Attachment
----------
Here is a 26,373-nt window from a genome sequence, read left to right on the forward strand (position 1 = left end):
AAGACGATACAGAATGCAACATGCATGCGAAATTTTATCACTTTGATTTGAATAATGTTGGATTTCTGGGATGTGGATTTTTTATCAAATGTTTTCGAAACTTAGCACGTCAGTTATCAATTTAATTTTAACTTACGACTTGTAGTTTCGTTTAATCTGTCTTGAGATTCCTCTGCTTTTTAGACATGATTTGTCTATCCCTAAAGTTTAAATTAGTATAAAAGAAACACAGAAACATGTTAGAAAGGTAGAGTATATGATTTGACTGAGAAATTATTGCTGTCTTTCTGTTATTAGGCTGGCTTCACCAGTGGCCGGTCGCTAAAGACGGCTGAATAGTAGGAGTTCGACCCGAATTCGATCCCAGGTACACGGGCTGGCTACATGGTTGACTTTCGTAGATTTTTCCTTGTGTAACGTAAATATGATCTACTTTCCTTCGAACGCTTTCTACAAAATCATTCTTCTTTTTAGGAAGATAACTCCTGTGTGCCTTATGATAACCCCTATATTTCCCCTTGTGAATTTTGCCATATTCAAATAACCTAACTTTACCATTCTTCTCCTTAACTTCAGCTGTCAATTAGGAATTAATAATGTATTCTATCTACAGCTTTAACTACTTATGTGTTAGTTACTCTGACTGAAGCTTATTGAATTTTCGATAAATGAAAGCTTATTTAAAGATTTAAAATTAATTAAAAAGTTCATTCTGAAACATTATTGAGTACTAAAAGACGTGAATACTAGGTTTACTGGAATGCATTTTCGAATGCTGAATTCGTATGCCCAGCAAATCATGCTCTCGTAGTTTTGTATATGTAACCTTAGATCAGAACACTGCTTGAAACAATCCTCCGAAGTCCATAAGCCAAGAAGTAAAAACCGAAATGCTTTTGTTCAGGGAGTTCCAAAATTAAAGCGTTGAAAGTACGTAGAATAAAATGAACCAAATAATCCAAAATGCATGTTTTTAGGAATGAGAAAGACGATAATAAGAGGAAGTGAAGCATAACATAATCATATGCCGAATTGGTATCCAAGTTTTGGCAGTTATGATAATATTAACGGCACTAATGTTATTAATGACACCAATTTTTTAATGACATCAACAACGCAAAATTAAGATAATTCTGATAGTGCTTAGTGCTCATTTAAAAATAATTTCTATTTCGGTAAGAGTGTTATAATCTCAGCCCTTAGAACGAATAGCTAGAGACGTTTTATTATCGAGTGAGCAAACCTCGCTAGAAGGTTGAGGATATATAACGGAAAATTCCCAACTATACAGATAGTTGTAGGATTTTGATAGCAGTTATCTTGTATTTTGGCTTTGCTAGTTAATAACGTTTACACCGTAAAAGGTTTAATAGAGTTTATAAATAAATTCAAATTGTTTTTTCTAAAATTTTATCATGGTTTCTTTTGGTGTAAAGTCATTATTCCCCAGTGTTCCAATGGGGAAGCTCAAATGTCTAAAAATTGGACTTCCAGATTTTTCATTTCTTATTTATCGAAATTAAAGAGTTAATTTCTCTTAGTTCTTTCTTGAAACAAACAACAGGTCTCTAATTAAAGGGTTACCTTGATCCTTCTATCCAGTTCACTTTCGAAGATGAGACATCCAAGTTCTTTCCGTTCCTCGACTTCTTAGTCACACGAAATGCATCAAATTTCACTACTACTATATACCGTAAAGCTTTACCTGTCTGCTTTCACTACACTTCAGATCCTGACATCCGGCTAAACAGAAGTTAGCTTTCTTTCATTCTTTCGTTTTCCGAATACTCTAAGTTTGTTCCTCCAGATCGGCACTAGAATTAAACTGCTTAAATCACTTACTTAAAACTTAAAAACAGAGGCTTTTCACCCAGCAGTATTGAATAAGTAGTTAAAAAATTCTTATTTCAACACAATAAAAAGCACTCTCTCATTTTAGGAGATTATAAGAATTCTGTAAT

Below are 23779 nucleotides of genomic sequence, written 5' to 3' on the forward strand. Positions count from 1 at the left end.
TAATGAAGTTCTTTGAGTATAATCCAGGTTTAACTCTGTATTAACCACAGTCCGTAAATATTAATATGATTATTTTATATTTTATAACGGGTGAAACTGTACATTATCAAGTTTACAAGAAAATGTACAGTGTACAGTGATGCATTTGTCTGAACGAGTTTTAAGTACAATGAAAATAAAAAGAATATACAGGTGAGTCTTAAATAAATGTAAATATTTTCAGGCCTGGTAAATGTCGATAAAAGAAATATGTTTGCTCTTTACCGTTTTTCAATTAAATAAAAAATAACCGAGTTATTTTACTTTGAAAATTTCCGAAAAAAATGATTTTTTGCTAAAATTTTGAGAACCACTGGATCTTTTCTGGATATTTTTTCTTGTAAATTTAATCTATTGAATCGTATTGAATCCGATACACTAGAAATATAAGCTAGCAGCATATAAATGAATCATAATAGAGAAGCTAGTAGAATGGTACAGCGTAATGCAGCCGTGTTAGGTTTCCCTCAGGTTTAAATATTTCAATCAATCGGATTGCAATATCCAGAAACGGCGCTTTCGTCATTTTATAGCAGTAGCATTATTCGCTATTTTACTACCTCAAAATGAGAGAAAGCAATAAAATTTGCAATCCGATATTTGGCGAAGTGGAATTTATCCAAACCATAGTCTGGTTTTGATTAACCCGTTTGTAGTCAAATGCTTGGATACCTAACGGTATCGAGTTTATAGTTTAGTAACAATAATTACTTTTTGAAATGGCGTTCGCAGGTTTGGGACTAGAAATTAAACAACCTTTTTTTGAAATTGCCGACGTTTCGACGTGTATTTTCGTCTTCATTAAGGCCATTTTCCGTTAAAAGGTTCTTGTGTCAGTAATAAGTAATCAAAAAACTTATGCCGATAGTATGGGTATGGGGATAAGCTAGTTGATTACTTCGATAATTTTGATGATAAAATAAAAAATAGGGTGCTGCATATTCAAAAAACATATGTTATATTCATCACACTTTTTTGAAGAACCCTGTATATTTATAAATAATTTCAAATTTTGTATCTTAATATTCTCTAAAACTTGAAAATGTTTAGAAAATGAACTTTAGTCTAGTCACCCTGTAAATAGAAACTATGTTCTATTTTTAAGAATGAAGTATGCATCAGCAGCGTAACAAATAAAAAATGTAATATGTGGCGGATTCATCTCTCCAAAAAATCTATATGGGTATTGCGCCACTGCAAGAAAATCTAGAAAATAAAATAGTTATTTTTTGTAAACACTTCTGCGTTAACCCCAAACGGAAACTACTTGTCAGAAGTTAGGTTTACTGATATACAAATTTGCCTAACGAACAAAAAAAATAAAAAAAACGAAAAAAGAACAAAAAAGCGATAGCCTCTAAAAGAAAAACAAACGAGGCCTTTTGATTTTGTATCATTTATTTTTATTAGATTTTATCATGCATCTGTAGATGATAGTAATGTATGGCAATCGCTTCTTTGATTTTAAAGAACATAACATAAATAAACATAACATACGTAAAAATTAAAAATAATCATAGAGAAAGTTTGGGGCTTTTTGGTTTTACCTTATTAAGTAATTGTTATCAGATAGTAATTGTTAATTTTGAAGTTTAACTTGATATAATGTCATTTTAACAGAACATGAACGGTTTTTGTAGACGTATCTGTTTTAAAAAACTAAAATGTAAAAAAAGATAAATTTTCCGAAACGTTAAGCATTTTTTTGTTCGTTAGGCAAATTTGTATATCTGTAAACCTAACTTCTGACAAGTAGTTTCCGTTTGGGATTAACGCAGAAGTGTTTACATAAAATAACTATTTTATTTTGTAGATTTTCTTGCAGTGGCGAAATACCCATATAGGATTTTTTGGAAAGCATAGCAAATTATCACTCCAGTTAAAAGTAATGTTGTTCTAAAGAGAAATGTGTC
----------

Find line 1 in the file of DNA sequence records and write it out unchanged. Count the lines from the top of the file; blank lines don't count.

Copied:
Here is a 26,373-nt window from a genome sequence, read left to right on the forward strand (position 1 = left end):